Council of State Auditor says that Brussels Low Emissions’ Zone is “discriminatory”

The Auditor of the Council of State has described the Low Emissions Zone that has been in force in the Brussels-Capital Region since 1 January 2018 as “discriminatory”. The Auditor did so in a report on the Low Emission Zone a summary of which appears in Saturday’s edition of the Francophone daily ‘La Libre Belgique’.  

The Auditor bases his judgement on the fact that the Low Emissions Zone rules only apply to cars, vans, minibuses and busses, but not to heavy goods vehicles. This contravenes articles 10 and 11 of the Belgian Constitution that makes all citizens equal before the law and excludes discrimination of any kind.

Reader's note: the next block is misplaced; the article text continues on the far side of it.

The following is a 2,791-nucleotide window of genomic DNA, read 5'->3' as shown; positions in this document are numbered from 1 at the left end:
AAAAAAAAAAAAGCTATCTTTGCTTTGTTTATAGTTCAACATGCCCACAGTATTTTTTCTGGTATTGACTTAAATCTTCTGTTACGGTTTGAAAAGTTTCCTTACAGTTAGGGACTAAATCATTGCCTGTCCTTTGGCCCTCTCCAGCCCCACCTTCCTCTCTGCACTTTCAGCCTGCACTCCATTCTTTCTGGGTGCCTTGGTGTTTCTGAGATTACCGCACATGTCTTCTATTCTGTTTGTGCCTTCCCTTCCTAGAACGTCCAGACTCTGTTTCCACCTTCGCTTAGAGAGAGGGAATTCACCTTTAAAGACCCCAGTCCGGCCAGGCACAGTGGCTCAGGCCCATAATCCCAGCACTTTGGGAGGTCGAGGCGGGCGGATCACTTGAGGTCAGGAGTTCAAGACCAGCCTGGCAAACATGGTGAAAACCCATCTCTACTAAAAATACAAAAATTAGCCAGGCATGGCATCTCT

The Brussels Capital Region argues that ordinary motorists and professional lorry drivers are two different categories of motorist and that it is perfectly normal that they should be treated differently. This allows for the two groups to be treated differently without there being any question of discrimination. In addition to this HGV drivers pay a road charge levy for every kilometre they travel within the region. This means that everyone pays, be it through the Low Emissions Zone levy or through the road charging levy, the regional authorities argue.

However, the Council of State Auditor doesn’t share this view.  Polluting cars, vans and busses aren’t welcome in the Low Emissions Zone, while the Low Emissions Zone rules don’t apply to HGVs with a maximum weight in excess of 3.5 tonnes.

"The difference in treatment between vehicles is inefficiently justified with regard to the desired aim”, the Auditor writes.

The Auditor’s report is not an official ruling by the Council of State. However, the Council of State does usually follow the Auditor’s advice.

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